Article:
Now his uniform did not give me too many problems, since he was a Maréchal. I left the top of is bicorne without gold fringe since the Perry had not sculpted it and honestly, I never liked that anyway. Although he was already 46 at the time of Waterloo, I went for reddish brown hair, just like you see on most paintings. All Waterloo paintings I could find show him on a dark horse. I was in no mood for a black one and did not want another chestnut since the Mameluke Ali is already riding one. So I went for a dark brown one.
All in all I really enjoyed painting him. I really like the combination of the red shabraque with the dark blue and white uniform and the huge amounts of NMM gold. The weather meant that it was a bit slow going though. We had temperatures well into the 30´s°C with a humidity of less than 20%. So the paint would go dry almost instantly and the brush had to be cleaned after almost every stroke… no pleasure with all the fine detail that needed to be done. Oddly enough, when done I realised that the smallest brush I had used on this mini had been a size “0”.
Up next is Napoleon Bonaparte himself. Not sure when he will be done though. Most of the next few days is booked out with non-painting stuff, so do not expect him before monday, unless I get to finish him today.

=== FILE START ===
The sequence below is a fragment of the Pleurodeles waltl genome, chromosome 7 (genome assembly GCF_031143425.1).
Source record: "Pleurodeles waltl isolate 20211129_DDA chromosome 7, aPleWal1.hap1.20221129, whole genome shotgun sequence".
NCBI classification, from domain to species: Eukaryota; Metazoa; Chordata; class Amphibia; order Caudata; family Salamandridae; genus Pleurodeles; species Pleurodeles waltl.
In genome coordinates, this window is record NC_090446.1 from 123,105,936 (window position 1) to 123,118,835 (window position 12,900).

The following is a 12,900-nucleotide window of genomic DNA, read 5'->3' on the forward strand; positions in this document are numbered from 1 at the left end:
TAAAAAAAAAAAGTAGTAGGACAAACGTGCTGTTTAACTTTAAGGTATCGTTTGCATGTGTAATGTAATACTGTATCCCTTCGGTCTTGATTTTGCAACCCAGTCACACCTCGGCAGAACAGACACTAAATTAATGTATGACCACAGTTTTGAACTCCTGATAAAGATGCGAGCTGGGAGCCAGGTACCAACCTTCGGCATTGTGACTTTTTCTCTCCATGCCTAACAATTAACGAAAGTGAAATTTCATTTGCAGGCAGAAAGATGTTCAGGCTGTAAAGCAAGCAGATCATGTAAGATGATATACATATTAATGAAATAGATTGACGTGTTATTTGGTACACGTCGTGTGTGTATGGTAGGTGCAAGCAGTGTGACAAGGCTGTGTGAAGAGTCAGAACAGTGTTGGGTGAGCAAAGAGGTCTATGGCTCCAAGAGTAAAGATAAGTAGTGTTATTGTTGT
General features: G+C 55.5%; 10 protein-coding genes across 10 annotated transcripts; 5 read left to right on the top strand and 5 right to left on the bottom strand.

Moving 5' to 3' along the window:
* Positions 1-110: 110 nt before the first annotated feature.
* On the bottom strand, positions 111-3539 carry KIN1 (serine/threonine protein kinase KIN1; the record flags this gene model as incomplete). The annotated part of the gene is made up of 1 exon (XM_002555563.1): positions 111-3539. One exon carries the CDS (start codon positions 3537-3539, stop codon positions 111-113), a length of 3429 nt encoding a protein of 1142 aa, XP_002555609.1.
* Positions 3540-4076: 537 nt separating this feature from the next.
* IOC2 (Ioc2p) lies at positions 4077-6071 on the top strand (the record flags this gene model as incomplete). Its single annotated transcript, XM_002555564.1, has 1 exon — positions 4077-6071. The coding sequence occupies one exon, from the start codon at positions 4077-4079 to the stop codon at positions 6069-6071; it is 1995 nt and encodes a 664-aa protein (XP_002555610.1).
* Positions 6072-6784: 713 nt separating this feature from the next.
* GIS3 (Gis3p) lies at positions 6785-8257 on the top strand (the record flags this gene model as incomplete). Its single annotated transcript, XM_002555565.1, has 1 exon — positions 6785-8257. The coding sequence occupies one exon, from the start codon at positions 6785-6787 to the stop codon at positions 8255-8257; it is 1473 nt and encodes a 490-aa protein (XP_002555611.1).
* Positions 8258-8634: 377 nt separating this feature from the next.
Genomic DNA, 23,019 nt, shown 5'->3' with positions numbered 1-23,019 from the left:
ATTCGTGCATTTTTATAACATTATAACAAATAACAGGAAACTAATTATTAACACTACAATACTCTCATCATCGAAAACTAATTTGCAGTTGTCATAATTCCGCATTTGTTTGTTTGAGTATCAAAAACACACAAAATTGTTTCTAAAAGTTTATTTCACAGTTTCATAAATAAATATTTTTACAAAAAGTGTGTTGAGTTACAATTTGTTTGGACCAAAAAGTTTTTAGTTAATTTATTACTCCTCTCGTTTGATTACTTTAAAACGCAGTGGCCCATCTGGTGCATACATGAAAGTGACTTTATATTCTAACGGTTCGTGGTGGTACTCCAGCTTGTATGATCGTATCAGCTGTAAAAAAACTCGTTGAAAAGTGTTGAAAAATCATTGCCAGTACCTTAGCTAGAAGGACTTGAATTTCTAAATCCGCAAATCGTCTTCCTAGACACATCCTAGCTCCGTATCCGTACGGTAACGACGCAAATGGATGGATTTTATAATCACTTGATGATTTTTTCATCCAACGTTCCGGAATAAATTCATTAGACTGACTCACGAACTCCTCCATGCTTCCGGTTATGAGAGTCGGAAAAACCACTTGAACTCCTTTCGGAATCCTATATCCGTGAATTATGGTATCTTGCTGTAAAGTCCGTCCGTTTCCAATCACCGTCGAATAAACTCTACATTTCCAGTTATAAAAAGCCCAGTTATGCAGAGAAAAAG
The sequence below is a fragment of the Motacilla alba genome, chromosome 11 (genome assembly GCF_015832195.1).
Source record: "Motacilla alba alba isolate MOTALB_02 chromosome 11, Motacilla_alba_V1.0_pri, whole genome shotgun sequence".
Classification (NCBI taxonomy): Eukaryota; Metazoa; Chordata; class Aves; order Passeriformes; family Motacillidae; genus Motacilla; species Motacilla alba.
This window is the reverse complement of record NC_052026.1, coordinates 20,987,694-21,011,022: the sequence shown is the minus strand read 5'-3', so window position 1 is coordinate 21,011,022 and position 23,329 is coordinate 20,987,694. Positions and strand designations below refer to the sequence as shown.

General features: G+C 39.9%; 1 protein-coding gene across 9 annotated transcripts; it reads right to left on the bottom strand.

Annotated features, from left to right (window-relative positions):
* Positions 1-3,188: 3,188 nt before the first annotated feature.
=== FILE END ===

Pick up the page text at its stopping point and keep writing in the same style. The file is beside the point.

The Angry Lurker
August 16, 2012 at 09:20
Again great painting but also a great read!
August 16, 2012 at 09:31
Thank you, Fran!
I felt one could not do without the background info on him. He is not one of the names that instantly comes to mind, but if you look at it he had quiet an illustrious carrer!
August 16, 2012 at 12:47
Excellent post and a wonderful looking figure. Fantastic work.
August 17, 2012 at 00:16
Thank you, Rodger!
August 16, 2012 at 14:00
Soult’s one of my favourite marshals; I’ve got his portrait on a t-shirt. A great biography is Soult: Napoleon’s Maligned Marshal by Peter Hayman.
You’ve done another great job in trying circumstances; it almost sounds like you’re having an Australian summer!
August 17, 2012 at 00:22
I think it is funny… when one would be asked to name great French Napoleonic Maréchals, his name would not be the first to cross the mind, but if you look at his bio, he was quiet a character. And I have read some scolars that are actually wondering if things might not have gone a lot better if he had not been chief of staff, but held Neys command during the 100 days.
And I often thin this might not have been entirely wrong. I can not see him countermarching d´Erlon or initiating such a large cavalry attack without proper support.
I will definately look into the Hayman book!
And I think I deserved the hot weather on Wednesday for pulling your leg over the Australian weather earlier! 😉
August 17, 2012 at 02:59
You’ve been mentioning the NMM combinations lately. What paint combinations do you use for cloth of gold and silver?
August 17, 2012 at 09:51
the colours you are lookimng for and a step by step are listed here:
(For gold) https://dhcwargamesblog.wordpress.com/2012/08/02/lord-uxbridge-wip-part-4-non-metalic-metal-technique-gold/
(For silver) https://dhcwargamesblog.wordpress.com/2012/08/06/lord-uxbridge-wip-part-6-non-metalic-metal-technique-silver/
Hope this helps! For the British I went with the light version of gold, with the French for the dark version.